Thursday, May 31, 2012

Tiger, tiger, burning bright.

This is a gravid female Tiger huntsman, the undescribed species we have maintained both at Melbourne Museum and at home since finding a single gravid female in 2006. Since then we have bred several generations of these superb spiders, but all are related as they originated from that one female. This individual presents the first opportunity to mix new genetics into the pool in six years. We found her near our home in Kuranda and had a male sent up from Melbourne to pair up with her. They mated on the 12th of January this year, and all appeared to go well.

If she produces an egg sac it will take around 40 days for the young to emerge. We intend to send some spiderlings down to Melbourne Museum if everything goes to plan.

We have been lucky and have found two individuals within the last year. The second actually fell out of a tree and landed beside me. It was bleeding from the stubs of three missing legs and had obviously just escaped the clutches of some sort of predator. She has now moulted twice and has regrown her missing legs, but she has still two more moults to go until she matures.

Since 2006, we are only aware of seven recorded specimens of this species. Unfortunately the specialist Australian Sparassid taxonomist that began work on them retired recently, which is why the species remains undescribed. I have been discussing this with other arachnologists in the hope that someone will pick it up.

For more information about Australian huntsman spiders visit Minibeast Wildlife's page.

Saturday, May 19, 2012

Female Hercules

A little while ago we raised a Hercules Moth caterpillar until it pupated. We suspended the cocoon in the kitchen (as you would), and a couple of day ago we awoke to find a giant female moth hanging quietly from it. We allowed her to hang undisturbed for 24 hours, and then took her out to the species' host plant Omalanthus populifolius within the backyard. We were hoping that she might attract a male, but she immediately began to lay eggs. We assume these initial eggs will be infertile (unless a stealthy male managed to sneak into the kitchen). By the following morning she had left the tree.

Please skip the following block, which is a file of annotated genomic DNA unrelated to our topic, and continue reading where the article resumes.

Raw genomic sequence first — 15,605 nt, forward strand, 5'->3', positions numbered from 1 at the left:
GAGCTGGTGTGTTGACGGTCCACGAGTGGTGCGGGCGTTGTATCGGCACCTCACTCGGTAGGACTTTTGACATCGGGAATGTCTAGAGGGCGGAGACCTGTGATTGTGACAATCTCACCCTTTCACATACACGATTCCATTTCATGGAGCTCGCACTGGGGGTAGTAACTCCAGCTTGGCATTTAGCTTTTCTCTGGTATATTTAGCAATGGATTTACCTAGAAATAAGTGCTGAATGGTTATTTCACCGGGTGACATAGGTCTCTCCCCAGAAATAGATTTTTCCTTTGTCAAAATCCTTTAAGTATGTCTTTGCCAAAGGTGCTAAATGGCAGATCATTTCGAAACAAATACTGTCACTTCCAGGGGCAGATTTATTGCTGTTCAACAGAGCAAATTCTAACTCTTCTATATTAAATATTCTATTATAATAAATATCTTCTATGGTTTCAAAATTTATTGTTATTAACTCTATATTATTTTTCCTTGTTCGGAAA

The face of the female Hercules Moth. The antennae are very impressive, yet those of the male are larger still.

She will only have a life-span of less than two weeks; she will not feed but instead survives only on the fat stores within her abdomen. Hopefully she can attract a male if there are any around at present, as there is no shortage of food plants locally for any resultant caterpillars.

The female Hercules Moth, Coscinocera hercules hanging in a Bleeding Heart tree in our yard

Laying eggs on the stem

The sticky red substance binds the eggs together and onto the plant.

The Hercules Moth, Coscinocera hercules is the largest moth in Australia with a wingspan of up to 270mm.

Wednesday, May 16, 2012

Big spectacular bug

This large colourful bug was recently handed in to us. It is quite striking in appearance and measures 41mm in length. This is first encounter we have had with this species, so intially we were at a loss to its identity. It is a male; male sucking bugs in this group have robust hind legs quite 'muscular' in appearance. We have since had it identified as Oncomeris sp. possibly O.flavicornis, a species which ranges up to PNG. This individual was found on Omalanthus, but it showed no interest in this plant while in captivity, so perhaps it had just landed on the plant by chance.

A close-up of the rear of the bug, the wings have incredible colour and detail.

Wednesday, May 2, 2012

Golden Girl

This is a spectacular yellow form of the Giant Rainforest Mantid, Hierodula majuscula. The specimen was donated to us and was found south of Innisfail. Although the nymphs can adopt a wide range of colours including greens, yellows through to rusty reds, the vast majority of adults are green.

While yellow does not seem to be a colour that blends into the lush green rainforest at a glance, when you look up into the sunlit canopy it is a sea of bright yellow. While in Costa Rica last year, we found a bright yellow Eyelash Viper, Bothriechis schleglii in a tree in our backyard. I figured the snake would be easy to spot the next morning – not the case. The colour made it impossible to spot.